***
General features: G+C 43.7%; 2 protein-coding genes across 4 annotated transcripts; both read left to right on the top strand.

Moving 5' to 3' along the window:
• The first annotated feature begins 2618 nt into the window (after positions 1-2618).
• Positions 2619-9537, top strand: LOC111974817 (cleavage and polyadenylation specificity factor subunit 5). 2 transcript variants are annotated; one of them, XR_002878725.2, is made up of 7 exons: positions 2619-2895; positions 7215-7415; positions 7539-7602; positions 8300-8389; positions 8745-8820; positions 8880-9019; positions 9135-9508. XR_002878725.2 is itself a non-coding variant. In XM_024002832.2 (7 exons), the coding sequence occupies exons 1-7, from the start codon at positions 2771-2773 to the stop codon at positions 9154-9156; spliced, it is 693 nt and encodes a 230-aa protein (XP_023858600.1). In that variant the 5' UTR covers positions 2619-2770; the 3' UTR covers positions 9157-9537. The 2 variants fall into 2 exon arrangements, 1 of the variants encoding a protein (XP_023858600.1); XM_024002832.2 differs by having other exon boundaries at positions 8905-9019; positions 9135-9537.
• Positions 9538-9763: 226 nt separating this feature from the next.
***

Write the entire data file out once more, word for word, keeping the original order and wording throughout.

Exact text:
General features: G+C 43.7%; 2 protein-coding genes across 4 annotated transcripts; both read left to right on the top strand.

Moving 5' to 3' along the window:
• The first annotated feature begins 2618 nt into the window (after positions 1-2618).
• Positions 2619-9537, top strand: LOC111974817 (cleavage and polyadenylation specificity factor subunit 5). 2 transcript variants are annotated; one of them, XR_002878725.2, is made up of 7 exons: positions 2619-2895; positions 7215-7415; positions 7539-7602; positions 8300-8389; positions 8745-8820; positions 8880-9019; positions 9135-9508. XR_002878725.2 is itself a non-coding variant. In XM_024002832.2 (7 exons), the coding sequence occupies exons 1-7, from the start codon at positions 2771-2773 to the stop codon at positions 9154-9156; spliced, it is 693 nt and encodes a 230-aa protein (XP_023858600.1). In that variant the 5' UTR covers positions 2619-2770; the 3' UTR covers positions 9157-9537. The 2 variants fall into 2 exon arrangements, 1 of the variants encoding a protein (XP_023858600.1); XM_024002832.2 differs by having other exon boundaries at positions 8905-9019; positions 9135-9537.
• Positions 9538-9763: 226 nt separating this feature from the next.